“England,” said Roy Strong, “is the last ancien regime.” President Trump visited three visible proofs over this weekend. Blenheim Palace was built by a grateful nation to commemorate a day which dawned on France as the greatest military power in Europe and ended with the French commander in Marlborough’s coach together with two other generals. The tavern bill on which Marlborough scrawled the news of the victory—as a letter to Sarah Churchill—is kept as a treasured relic in Blenheim Palace. The president was greeted by a guard of honor in the immense forecourt as he arrived, bathed in the soft glow of a perfect summer evening.
Next day to Chequers, the country seat of the Prime Minister; it is never open to the public. The story goes that when David Cameron became Prime Minister, he invited Angela Merkel to visit. She admired the old Tudor pile, with its green land stretching towards the rolling Chiltern Hills. “Just think, Angela,” said David, “if things had gone differently, all this could have been yours.” Her response is not recorded.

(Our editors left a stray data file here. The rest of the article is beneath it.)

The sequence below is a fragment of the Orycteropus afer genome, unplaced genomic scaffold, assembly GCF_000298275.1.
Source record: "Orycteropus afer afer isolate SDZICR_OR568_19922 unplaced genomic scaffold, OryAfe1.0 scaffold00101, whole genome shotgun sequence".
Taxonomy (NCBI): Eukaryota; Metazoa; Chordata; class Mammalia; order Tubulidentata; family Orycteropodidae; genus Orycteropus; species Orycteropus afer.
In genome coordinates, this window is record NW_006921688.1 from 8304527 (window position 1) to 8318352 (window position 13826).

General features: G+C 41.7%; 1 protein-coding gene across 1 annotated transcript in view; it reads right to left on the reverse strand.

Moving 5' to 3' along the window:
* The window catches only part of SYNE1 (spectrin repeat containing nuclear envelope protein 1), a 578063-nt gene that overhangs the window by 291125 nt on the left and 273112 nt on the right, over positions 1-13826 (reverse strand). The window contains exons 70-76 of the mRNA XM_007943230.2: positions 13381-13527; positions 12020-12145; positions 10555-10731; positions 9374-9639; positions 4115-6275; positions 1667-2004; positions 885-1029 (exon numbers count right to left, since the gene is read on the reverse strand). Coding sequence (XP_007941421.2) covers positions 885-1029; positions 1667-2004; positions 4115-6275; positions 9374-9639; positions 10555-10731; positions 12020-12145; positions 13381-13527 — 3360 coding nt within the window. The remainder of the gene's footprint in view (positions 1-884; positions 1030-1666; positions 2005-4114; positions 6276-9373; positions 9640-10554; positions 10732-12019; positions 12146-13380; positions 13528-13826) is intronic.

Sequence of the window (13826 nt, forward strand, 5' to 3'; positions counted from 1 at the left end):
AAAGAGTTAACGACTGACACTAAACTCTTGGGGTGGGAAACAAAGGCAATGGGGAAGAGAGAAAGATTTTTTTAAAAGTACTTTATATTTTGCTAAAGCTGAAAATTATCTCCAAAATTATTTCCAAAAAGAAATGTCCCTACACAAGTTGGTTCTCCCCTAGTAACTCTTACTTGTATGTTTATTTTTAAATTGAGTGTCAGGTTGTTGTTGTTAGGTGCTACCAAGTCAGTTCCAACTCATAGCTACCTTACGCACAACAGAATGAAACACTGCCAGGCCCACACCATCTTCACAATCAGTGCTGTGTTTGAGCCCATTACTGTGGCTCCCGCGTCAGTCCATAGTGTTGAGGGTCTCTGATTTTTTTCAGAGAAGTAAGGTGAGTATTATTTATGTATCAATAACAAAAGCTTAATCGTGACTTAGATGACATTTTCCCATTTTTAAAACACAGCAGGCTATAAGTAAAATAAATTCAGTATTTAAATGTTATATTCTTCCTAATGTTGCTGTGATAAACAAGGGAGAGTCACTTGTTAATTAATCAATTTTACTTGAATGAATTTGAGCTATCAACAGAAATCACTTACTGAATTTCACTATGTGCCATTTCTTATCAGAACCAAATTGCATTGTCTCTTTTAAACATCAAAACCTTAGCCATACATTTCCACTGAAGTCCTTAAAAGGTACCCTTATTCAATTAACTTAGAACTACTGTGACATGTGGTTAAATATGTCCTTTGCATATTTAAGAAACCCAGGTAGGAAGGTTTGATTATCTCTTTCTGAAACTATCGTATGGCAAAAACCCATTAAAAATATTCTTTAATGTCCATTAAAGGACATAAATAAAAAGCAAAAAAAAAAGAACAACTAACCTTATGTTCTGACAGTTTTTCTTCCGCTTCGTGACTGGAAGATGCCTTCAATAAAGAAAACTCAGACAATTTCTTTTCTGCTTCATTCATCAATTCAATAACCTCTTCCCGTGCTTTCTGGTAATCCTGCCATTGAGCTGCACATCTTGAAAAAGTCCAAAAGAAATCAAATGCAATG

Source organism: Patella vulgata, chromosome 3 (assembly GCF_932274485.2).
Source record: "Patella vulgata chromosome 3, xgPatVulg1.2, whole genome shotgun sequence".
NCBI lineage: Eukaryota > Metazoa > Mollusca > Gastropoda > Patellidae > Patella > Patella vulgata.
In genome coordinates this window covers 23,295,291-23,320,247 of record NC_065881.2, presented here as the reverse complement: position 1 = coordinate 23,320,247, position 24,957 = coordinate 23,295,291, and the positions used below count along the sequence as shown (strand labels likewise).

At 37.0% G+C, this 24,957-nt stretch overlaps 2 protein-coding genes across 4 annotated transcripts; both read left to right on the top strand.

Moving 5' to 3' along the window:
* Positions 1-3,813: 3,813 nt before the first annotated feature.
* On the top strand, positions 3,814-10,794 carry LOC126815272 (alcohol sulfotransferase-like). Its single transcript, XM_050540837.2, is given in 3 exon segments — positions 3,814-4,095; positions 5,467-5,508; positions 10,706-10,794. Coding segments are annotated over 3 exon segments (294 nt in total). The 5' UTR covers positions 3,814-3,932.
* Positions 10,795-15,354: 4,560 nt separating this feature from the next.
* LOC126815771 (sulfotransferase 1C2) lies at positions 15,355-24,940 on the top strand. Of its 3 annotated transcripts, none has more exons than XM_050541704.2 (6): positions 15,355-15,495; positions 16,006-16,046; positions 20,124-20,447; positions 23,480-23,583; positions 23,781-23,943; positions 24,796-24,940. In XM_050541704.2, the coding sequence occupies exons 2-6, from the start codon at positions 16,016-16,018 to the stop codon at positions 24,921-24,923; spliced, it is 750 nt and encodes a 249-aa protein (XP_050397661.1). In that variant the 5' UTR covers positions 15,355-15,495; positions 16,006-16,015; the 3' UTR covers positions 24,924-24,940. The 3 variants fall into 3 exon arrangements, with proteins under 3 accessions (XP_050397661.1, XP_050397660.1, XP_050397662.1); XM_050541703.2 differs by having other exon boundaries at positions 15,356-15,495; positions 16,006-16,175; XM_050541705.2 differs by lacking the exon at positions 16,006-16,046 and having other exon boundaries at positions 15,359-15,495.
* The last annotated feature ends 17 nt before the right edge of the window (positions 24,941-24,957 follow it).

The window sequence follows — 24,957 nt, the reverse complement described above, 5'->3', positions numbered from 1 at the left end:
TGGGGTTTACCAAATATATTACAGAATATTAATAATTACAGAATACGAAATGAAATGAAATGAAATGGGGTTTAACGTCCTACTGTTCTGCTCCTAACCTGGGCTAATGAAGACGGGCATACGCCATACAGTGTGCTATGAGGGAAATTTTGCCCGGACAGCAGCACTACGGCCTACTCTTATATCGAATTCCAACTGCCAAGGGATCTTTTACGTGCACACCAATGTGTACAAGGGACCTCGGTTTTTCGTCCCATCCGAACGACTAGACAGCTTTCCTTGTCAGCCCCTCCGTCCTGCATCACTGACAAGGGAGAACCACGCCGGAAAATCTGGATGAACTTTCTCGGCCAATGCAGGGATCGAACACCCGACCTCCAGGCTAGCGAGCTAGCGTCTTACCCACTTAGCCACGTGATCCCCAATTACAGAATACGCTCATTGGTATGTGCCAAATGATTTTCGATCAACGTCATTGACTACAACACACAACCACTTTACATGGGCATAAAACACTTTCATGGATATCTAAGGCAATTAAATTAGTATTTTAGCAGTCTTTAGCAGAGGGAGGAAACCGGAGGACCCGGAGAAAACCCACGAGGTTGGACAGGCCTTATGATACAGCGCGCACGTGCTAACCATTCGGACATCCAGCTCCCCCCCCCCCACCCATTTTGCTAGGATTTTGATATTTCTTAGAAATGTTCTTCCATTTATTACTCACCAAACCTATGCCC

And so to Windsor, and the Queen, greeted before a parade of the Coldstream Guards. Windsor is ideally memorialized by Shakespeare, in the final scene of “The Merry Wives of Windsor.” The Queen of Fairies utters her invocation to Windsor Castle, with its paean to chivalry and “honi soit qui mal y pense.” It is the play’s climax of location, Queen Elizabeth and castle coming together. The drama widens to become a homage to Queen and castle, monarch and realm. The glamor of the ancien regime will not have been lost upon the president.
Ralph Berry writes from England.